But who knows. Sometimes the alternator output goes to a 1,2,all switch, and sometimes to an isolator, ACR or battery combiner. And maybe those are wired improperly. And even if wired ok, the length may be such that you need more than #4 for a decent voltage drop.


But if this is a simple 3 wire alternator, then just worry about ampacity which #4 covers. The output will rarely if ever really be 120 amps and even if it tries to put out 120 amps (into a big almost dead battery bank) then all that will happen is that the voltage drop will limit the current to something less than 120 amps.


David
djmarchand is offline   Reply With Quote
Old 12-10-2015, 03:46 PM   #5
Guru
 
Bacchus's Avatar
 
City: Seneca Lake NY
Country: US
Vessel Name: Bacchus
Vessel Model: MS 34 HT Trawler
Join Date: Nov 2014
Posts: 1,407
Ex-Sailor
Agree w/ David - he's right on as always!
Here's a link to the ABYC table for 3% V drop which is what you should be shooting for w/ an alternator. #4 is minimal but possibly OK if the distance is only to the starter lug as David mentioned - that's exactly the way mine is wired.

ABYC 3% V Drop Wire Size

Also consider that the distance is total loop - pos to battery & neg return path for the sizing.
__________________
Don
MS 34 HT Trawler
"Bacchus"
Bacchus is offline   Reply With Quote
Old 12-10-2015, 04:07 PM   #6
Senior Member
 
Ex Sailor's Avatar
 
City: Toronto
Country: Canada
Vessel Model: Kha Shing 40
Join Date: Nov 2015
Posts: 180
Quote:
Originally Posted by Bacchus View Post
Ex-Sailor
Agree w/ David - he's right on as always!
Here's a link to the ABYC table for 3% V drop which is what you should be shooting for w/ an alternator. #4 is minimal but possibly OK if the distance is only to the starter lug as David mentioned - that's exactly the way mine is wired.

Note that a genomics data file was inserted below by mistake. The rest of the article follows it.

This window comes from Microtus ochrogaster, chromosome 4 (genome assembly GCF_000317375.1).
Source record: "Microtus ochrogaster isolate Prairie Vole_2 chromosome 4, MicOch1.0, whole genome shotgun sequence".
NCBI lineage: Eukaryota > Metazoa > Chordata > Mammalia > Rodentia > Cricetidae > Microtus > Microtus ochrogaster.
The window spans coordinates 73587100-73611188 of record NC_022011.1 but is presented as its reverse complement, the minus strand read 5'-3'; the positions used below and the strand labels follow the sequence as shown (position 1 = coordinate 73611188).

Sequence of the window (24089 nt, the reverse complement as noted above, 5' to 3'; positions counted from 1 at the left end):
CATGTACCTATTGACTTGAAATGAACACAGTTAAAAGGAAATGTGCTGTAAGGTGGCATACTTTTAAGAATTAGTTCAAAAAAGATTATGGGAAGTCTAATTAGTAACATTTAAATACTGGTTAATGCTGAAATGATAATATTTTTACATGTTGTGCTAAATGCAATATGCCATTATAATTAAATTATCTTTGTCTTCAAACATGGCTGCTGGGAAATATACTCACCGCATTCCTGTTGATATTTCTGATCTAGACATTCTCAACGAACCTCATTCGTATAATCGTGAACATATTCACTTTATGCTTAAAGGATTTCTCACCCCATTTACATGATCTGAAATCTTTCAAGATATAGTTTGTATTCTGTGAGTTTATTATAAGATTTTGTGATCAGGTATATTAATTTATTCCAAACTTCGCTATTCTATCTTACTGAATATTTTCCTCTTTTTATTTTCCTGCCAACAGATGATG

ABYC 3% V Drop Wire Size

Also consider that the distance is total loop - pos to battery & neg return path for the sizing.
You're both on point, thank you for your input. The distance is to the starter terminal and only about 2 - 2.5' so I'm thinking now that # 4 will do. My main reason being that the terminal post on the Alternator is 1/4" and that's the largest size of cable lugs that I have for that post. Rest of the boat c/w new 8D's etc. I have just rewired to all @ # 4-0. cheers .....
Ex Sailor is offline   Reply With Quote
Old 12-10-2015, 05:14 PM   #7
Guru
 
Bacchus's Avatar
 
City: Seneca Lake NY
Country: US
Vessel Name: Bacchus
Vessel Model: MS 34 HT Trawler
Join Date: Nov 2014
Posts: 1,407
Quote:
Originally Posted by Ex Sailor View Post
My main reason being that the terminal post on the Alternator is 1/4" and that's the largest size of cable lugs that I have for that post.
Sounds like you are on the right track...

Relatively easy to measure the actual V drop after completion just to confirm

For future reference remember that if needed (and you already have the #4 & lugs available) you can use 2 - #4's to increase ampacity / reduce V drop...provided you have the post length to accommodate them.
__________________
Don
MS 34 HT Trawler
"Bacchus"
Bacchus is offline   Reply With Quote
Old 12-10-2015, 06:21 PM   #8
Guru
 
City: North Charleston, SC
Country: USA
Join Date: Sep 2010
Posts: 4,390
I would expect to see the current output rating (and other specifications) on a plate riveted to the alternator case. If you can't read it, try taking photos from various angles.
__________________

rwidman is offline   Reply With Quote
Reply

Thread Tools
Display Modes

Posting Rules
You may not post new threads
You may not post replies
You may not post attachments
You may not edit your posts

BB code is On
Smilies are On
[IMG] code is On
HTML code is Off
Trackbacks are Off
Pingbacks are Off
Refbacks are Off





All times are GMT -5. The time now is 07:55 PM.


Powered by vBulletin® Version 3.8.8 Beta 4
Copyright ©2000 - 2017, vBulletin Solutions, Inc.
Search Engine Optimization by vBSEO 3.6.0
Copyright 2006 - 2012